The 36 hectare terminal has a 730 m quay with 16 m water depth alongside. It is equipped with seven of the world’s largest container ship-to-shore (STS) cranes, able to serve ships with containers stowed 24-wide on deck. In addition, the new state of the art technology being introduced as part of the expansion will combine greater levels of customer service with reduced carbon emissions.
Operations in the yard, which has a storage capacity of 22,000 teu, with 168 reefer points, will be carried out using 22 RTG cranes.
As part of the project a third rail terminal will be constructed in 2012 with capacity for 30-wagon long trains that will double the port’s rail terminal capacity.
The port believes that the new berths will significantly enhance the UK’s supply chain infrastructure, enabling large container ships coming from East Asia to Europe to add Felixstowe to their ports of call. Currently handling more than 40% of the UK’s container cargo, around £60bn (US$93bn) worth of imports and exports pass through the port each year and the expansion could add a further £20bn (US$31bn) to this figure.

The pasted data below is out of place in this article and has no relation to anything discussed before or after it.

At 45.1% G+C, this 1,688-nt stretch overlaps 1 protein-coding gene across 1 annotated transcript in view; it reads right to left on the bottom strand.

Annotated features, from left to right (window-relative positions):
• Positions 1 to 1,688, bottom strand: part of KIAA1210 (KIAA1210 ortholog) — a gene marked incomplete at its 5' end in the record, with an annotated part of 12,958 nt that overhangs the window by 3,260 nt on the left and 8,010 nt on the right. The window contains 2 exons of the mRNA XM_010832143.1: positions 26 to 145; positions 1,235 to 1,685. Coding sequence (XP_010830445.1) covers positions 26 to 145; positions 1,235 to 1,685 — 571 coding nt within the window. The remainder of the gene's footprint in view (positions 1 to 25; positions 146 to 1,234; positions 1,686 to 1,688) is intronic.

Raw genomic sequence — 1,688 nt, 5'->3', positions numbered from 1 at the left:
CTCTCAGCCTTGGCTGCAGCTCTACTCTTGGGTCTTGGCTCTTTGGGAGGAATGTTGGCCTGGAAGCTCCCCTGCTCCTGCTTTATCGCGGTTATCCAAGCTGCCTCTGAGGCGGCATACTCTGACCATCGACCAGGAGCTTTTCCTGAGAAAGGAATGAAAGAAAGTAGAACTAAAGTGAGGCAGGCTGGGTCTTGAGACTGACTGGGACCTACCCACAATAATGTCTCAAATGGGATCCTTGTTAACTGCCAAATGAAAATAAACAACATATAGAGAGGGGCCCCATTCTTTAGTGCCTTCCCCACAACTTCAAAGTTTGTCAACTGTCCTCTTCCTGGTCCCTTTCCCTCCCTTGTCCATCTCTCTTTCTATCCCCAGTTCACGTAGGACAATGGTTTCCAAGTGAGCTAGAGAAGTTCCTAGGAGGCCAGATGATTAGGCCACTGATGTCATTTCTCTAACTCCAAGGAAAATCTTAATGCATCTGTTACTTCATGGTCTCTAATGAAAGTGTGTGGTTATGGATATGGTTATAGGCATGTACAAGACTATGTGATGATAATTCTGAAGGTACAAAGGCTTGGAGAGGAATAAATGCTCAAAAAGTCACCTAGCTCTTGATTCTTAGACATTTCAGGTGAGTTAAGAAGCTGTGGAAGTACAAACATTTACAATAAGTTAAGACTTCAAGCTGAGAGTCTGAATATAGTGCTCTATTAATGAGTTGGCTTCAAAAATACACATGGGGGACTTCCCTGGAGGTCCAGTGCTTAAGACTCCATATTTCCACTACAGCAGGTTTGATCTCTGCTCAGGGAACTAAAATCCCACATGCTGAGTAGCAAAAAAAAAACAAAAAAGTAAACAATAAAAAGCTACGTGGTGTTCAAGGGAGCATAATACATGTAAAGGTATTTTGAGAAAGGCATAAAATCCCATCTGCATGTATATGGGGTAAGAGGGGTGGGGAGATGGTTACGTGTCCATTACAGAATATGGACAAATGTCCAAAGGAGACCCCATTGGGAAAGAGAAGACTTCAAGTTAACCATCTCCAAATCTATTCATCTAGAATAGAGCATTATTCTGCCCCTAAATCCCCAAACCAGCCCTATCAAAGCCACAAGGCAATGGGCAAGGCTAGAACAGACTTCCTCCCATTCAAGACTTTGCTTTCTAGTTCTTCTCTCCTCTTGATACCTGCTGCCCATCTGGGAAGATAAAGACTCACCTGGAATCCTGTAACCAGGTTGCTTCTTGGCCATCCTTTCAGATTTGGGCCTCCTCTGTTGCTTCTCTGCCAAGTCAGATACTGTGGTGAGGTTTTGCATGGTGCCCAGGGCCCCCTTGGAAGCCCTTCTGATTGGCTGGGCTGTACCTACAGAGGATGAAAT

“As container ships get larger it is crucial that ports like Felixstowe stay ahead of the game and ensure the UK is ready for the introduction of the next generation of container ships. Failure to provide facilities for these would mean the world’s most efficient ships could not dock in the UK, driving up the cost of imports and making UK exports less competitive,” said David Gledhill, CEO of Hutchison Ports UK, owners of Felixstowe.
Commenting on the new development, John Cridland, director general of the Confederation of British Industry (CBI) said, “During the last decade many exporters concentrated on the European market, however, economic growth in Europe has slowed considerably, whilst growth in East Asia has accelerated. It is therefore essential that the UK is able to export and import goods on a global basis and the expansion at Felixstowe will be a key asset in achieving this.”